But that's not stopping Councilman William Peduto, who is likely to challenge Ravenstahl in the spring mayoral primary, from criticizing the mayor's budget and five-year spending plan for including "phantom revenues" in the form of state grants and donations from nonprofits.I began to wonder. While the above is pretty clear, I wondered whether a fuller definition could be found someplace - more examples of "phantom revenues" and so on.
"This is no different than what we were doing in 2002 when (former Mayor) Tom Murphy came up with minimal reductions in expenditures and revenues that didn't exist," Peduto said. [emphasis added]
It isn't the first time Coucilman Peduto used the phrase to describe the city budget. Nor is the phrase exclusively Peduto's . From the Trib in December, 2004, in an article describing Mayor Murphy's (remember him??) decision not to run again:
Throughout the past year, Murphy repeatedly said he was taking responsibility for the city's near-insolvency. In a move that stunned some political observers, Murphy last month finally owned up to submitting "phony" budgets -- city spending plans balanced by one-time Band-Aids or based on phantom revenue.From Peduto, we have this from the P-G in April, 2005:
Peduto said O'Connor did little to stop Murphy's "phantom" budget for 2003, which was balanced with unapproved payroll and alcohol taxes and ultimately plunged the city into near-bankruptcy. Peduto tried to replace the phantom taxes with a garbage collection fee and other plans.I think "unapproved" is the important part. And this from November, 2005:
Peduto said other problems persist. For example, the mayor's proposed 2006 budget still calls for $6.6 million even though the nonprofits have pledged only $4.4 million.It even showed up in an interview I did with him in September. Take a look:
"Put what the revenues really are, instead of using phantom revenues and placeholders like we did in the past," Peduto said.
The most important issue facing the near-term future of Pittsburgh, Peduto said, is the budget. Not necessarily the 2007 budget, but the financial problems facing the city in the next 5 years or so. How the city deals with its budgetary issues now will detemine its overall health for many more years to come.So now we have another example - the projected revenues from Casinos not yet built. There's more from this P-G article from Mid-October:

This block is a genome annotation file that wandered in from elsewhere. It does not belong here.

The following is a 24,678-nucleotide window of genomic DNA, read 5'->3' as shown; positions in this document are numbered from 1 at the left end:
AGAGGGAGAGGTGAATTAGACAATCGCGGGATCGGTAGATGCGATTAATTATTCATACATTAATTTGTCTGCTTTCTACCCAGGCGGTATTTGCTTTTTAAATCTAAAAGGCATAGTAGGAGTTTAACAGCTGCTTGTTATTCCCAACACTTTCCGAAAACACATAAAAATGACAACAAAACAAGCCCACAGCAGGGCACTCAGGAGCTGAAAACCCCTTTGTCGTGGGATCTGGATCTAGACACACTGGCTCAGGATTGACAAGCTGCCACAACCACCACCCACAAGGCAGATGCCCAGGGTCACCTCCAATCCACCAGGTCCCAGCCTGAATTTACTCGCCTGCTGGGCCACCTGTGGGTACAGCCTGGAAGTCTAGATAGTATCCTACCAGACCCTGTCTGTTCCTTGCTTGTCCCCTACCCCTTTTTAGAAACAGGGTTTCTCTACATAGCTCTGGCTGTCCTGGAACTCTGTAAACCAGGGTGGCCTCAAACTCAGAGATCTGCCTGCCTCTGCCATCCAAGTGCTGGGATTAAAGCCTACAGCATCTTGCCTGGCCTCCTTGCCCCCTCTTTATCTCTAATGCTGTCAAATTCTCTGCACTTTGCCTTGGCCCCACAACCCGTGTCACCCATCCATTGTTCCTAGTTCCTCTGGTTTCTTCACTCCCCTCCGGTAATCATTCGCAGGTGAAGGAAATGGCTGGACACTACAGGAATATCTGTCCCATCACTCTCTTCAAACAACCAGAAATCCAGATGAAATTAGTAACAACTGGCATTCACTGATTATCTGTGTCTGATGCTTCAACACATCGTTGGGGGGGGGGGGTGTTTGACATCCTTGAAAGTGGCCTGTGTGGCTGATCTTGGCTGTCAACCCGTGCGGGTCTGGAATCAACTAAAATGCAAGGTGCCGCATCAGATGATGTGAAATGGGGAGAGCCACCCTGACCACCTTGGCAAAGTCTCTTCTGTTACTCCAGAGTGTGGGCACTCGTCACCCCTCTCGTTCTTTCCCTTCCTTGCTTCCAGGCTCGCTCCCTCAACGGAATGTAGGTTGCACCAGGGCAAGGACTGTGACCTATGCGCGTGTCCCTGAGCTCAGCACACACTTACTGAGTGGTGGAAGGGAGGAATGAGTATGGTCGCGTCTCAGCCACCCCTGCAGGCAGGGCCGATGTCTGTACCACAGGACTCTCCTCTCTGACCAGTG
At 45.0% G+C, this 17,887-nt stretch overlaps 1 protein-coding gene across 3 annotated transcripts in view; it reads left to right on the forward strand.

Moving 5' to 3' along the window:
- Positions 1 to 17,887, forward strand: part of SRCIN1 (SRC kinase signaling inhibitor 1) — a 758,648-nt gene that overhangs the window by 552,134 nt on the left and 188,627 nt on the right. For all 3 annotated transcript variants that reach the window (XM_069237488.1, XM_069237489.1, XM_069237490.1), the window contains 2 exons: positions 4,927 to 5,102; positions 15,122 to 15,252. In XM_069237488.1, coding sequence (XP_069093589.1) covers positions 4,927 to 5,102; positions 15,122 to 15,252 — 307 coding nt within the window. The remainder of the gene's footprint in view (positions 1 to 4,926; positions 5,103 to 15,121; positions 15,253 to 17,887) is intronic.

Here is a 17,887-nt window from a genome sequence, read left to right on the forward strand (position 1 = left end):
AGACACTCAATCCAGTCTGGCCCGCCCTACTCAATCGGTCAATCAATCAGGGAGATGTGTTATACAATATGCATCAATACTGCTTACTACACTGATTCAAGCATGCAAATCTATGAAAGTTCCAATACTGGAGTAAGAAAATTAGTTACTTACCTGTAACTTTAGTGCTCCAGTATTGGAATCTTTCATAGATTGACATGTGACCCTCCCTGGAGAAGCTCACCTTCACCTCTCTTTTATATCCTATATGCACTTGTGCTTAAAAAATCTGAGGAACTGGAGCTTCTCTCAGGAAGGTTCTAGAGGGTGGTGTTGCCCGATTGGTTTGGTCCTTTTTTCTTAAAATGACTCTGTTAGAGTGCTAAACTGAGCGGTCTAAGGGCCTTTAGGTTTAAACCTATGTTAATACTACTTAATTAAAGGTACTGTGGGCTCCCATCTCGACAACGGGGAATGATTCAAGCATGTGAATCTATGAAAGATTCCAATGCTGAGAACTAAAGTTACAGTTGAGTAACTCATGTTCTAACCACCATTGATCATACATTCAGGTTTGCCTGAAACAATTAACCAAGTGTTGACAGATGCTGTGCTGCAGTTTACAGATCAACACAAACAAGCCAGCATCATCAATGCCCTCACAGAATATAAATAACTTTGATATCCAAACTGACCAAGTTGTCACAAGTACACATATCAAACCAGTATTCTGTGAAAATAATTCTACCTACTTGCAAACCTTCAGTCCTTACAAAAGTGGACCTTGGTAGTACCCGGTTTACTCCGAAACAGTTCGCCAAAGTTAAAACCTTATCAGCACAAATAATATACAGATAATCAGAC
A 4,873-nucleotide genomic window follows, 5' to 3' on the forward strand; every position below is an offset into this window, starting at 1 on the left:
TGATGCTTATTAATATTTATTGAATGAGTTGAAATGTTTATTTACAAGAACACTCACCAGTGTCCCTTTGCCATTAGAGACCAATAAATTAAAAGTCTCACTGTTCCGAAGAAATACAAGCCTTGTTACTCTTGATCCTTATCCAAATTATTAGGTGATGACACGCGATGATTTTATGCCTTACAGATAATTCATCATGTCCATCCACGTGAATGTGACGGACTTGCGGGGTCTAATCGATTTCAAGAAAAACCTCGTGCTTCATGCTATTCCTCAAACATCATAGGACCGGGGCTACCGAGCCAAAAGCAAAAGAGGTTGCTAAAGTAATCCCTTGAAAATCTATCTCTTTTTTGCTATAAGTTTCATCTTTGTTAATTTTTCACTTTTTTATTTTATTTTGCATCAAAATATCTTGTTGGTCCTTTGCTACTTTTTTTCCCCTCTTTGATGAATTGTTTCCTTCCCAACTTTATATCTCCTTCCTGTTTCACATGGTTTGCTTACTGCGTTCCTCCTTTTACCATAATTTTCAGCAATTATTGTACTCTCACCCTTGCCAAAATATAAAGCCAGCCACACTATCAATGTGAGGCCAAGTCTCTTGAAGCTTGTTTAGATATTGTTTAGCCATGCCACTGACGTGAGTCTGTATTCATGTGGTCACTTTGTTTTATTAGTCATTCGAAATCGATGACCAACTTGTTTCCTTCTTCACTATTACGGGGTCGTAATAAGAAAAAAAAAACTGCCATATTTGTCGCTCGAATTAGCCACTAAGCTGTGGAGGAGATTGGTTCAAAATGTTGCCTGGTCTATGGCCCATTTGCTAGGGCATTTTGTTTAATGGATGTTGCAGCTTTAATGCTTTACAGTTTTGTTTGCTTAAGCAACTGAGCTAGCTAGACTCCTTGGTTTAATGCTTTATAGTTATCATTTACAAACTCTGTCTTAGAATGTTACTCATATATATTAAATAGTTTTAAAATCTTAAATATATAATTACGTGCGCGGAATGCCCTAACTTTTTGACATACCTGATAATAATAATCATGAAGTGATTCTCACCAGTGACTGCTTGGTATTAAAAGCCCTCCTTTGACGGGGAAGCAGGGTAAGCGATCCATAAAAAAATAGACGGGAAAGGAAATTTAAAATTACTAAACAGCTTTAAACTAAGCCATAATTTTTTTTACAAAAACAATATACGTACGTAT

He said that he'll be paying close attention to upcoming revenue projects - to spot any "phantom revenue" plans that might pop up. Started a couple of years before Act47 was implemented, "phantom revenue" streams (like revenue projections from the Casinos not yet built) have, according to Peduto, left the city on the 'brink of bankruptcy." The practice of relying on "phantom revenue" needs to be broken, he said. City government needs to be restructured with some services merged with the County, he said. [emphasis added]
Mr. Peduto said he's concerned about "phantom revenues" in the proposed budget and five-year plan. It counts on $17.7 million from a yet-to-be-built slots casino next year, $10 million from the state each year, and $5.7 million annually from nonprofit groups starting in 2008 -- none of which is guaranteed, he said.Now we have some more examples. Anything that's added to the budget as revenue that isn't guaranteed or could possibly shift downward (like non-profit donations) is then called "phantom revenue."
Looking back at the P-G article I linked to yesterday, I wonder if these too are "phantom revenues":
Mr. Peduto said the five-year plan overestimates deed transfer and parking taxes, and state and nonprofit contributions. That, he said, would lead to yawning deficits beginning in 2008.Can I use an adage here? Isn't "phantom revenue" an example of "counting your chickens before they hatch"?
A consortium of nonprofit groups has said it doesn't plan to give the city money after 2007, but the city's plan counts on $5.7 million a year from such organizations through 2011.
If so, and since the Mayor is dealing with millions and millions of dollars isn't it, uh well, incredibly unwise to do so?
I'm just asking.